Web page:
Warm and mainly dry for the rest of today with hazy sunshine in mostly light easterly winds.
Tonight will continue dry with broken cloud. However, mist and fog will return to many inland areas as the night goes on and will become dense in places as winds slacken. It will be rather mild and humid and lowest temperatures will stay between 10 and 14 degrees.
Tomorrow morning mist and fog will lift with sunny spells developing through the day. Winds will be light to moderate easterly but will gradually freshen near southern coasts later. It will continue to be warm with top temperature reaching between 18 and 22 degrees, well above normal for the time of year in many areas.
3 Day Outlook
Headline : Mainly dry, warm conditions will continue in a lot of areas for the rest of the week and over the weekend, but we could see some showery rain at times during Friday and early Saturday.
Mild and close in many areas on Wednesday night, with mist and fog and lowest overnight temperatures of 9 to 13 Celsius, with light, occasionally moderate easterly winds.
Generally dry and bright on Thursday with hazy sunny spells developing, once overnight fog has lifted. There will be hazy cloudy periods as well, especially near southern coasts, where we could get some patchy rain at times. Afternoon temperatures of 17 to 21 degrees C. in light or moderate east to northeast breezes.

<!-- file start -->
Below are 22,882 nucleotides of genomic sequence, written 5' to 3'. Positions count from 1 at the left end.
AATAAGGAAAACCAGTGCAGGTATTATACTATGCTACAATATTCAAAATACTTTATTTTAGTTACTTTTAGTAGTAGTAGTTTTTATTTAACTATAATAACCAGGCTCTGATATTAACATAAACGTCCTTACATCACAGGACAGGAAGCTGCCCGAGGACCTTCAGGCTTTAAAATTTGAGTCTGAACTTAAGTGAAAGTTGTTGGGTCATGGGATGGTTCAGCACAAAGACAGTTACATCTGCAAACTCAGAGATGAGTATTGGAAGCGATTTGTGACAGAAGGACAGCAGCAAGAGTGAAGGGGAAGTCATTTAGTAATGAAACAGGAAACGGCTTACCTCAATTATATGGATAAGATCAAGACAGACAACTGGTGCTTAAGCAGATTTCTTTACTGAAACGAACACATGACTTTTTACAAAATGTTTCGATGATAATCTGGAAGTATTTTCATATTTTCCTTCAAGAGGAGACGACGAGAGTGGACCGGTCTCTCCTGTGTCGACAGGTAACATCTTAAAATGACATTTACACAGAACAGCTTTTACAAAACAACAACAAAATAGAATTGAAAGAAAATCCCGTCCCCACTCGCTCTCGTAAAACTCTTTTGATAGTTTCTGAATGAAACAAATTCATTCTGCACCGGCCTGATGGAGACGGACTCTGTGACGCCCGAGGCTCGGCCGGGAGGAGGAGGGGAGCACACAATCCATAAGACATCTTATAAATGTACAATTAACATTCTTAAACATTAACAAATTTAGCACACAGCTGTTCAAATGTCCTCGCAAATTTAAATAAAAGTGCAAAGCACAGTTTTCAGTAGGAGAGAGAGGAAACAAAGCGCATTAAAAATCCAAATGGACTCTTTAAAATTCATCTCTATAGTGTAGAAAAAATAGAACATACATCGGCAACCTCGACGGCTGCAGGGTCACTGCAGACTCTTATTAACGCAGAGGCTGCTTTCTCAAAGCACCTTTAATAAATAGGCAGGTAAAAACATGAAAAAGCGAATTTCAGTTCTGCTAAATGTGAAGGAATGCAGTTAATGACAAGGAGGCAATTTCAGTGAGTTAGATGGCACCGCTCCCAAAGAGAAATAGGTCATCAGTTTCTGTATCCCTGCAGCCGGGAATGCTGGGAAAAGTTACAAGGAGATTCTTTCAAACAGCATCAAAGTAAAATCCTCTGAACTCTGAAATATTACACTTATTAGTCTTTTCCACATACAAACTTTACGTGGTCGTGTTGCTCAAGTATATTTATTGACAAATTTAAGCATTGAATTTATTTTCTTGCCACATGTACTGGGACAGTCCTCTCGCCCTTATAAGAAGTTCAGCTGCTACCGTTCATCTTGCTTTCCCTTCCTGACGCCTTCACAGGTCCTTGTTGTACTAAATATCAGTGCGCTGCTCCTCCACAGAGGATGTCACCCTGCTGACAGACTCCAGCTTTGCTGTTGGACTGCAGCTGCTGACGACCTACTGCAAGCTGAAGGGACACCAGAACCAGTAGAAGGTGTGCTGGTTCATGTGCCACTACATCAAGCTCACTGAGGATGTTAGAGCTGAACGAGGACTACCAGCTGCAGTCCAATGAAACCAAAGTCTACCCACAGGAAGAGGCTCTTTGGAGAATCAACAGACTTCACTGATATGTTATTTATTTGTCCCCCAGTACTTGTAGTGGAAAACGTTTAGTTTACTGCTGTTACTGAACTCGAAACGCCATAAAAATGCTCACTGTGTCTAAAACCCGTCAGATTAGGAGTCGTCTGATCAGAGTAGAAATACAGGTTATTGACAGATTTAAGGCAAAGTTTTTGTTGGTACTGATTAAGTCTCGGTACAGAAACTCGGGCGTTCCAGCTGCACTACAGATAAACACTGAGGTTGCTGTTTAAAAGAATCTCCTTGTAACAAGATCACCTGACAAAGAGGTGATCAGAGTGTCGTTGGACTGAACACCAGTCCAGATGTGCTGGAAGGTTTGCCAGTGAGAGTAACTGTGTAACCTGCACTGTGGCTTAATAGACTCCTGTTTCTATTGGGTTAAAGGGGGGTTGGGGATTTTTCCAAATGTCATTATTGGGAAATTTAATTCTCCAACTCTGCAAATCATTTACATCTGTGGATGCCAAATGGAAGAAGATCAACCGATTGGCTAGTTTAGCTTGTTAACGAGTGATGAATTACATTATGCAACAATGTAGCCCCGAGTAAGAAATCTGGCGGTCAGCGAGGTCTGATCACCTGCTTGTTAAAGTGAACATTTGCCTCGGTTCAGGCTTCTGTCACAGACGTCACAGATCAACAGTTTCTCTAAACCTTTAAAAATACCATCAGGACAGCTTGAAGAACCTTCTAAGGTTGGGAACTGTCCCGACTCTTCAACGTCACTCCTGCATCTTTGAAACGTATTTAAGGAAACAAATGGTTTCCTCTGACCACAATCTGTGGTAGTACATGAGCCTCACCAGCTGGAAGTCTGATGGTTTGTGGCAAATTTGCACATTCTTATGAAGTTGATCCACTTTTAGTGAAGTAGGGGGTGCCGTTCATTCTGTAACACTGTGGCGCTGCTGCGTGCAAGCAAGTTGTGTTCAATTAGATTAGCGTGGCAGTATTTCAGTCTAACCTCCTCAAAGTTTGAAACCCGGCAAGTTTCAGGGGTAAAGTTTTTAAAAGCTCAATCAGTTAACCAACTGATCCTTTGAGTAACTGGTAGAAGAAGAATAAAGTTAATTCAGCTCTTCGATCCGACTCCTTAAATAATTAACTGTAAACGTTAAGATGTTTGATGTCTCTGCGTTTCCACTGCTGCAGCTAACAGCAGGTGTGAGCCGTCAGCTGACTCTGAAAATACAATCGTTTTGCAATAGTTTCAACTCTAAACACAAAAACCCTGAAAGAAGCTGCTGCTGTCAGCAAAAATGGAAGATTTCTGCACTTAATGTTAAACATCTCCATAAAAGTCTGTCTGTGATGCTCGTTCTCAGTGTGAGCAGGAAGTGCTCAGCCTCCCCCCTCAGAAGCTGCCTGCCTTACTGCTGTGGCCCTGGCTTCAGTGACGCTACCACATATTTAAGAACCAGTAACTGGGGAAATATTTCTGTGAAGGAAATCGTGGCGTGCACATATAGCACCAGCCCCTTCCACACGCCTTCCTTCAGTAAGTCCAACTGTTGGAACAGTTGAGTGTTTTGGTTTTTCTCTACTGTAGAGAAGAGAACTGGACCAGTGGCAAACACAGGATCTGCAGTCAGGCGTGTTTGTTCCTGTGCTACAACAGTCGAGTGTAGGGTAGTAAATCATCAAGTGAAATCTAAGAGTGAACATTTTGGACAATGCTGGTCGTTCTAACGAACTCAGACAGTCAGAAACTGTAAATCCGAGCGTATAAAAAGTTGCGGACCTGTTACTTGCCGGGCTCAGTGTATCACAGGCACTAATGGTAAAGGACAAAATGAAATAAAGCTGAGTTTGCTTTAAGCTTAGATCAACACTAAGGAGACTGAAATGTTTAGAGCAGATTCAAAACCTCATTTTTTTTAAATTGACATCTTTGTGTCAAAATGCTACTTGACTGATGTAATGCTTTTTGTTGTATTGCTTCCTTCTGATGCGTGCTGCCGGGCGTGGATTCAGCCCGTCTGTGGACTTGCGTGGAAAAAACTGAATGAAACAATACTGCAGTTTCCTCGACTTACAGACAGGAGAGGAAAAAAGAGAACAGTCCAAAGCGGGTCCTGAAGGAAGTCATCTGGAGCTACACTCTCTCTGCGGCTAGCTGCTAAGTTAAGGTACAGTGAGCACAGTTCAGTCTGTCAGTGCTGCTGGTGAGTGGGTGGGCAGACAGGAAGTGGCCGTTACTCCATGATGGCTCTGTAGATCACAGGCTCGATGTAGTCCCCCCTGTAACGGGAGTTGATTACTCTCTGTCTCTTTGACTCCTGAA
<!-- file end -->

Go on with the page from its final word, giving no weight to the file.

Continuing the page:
Friday and Saturday will be humid, close days. There are some indications that some showery rain may break out in places, with the highest risk in southern and eastern areas, but this is just a risk at present and it could well hold mostly dry with hazy sunny periods. Sea mist or fog may affect coastal areas of the south and east. Afternoon highs of 17 to 19 or 20 degrees C..
Sunday: Overnight mist and fog will lift gradually during Sunday morning to give a dry day with sunny spells developing, but staying misty in some parts. Winds light and afternoon highs of 17 to 20 degrees C..
Irish Water Safety - Stay within your depth when swimming in open water
Irish Water Safety is appealing to the public to stay within their depth when swimming in open water during this current spell of hot weather, following an analysis of the thirteen drownings in last year's heat wave.
The majority of drownings, 62%, occur inland where river and lake beds can be difficult to see and therefore extremely difficult to determine if you are swimming within your depth. The onset of cramp, combined with the panicked realisation that you are out of your depth can have tragic consequences and be compounded further by the muscle cooling effect of longer periods in open water. Bear in mind that in a recent analysis on drowning over the last 25 years we discovered that 32% of drowning victims had consumed alcohol so stay away from water when you have been drinking.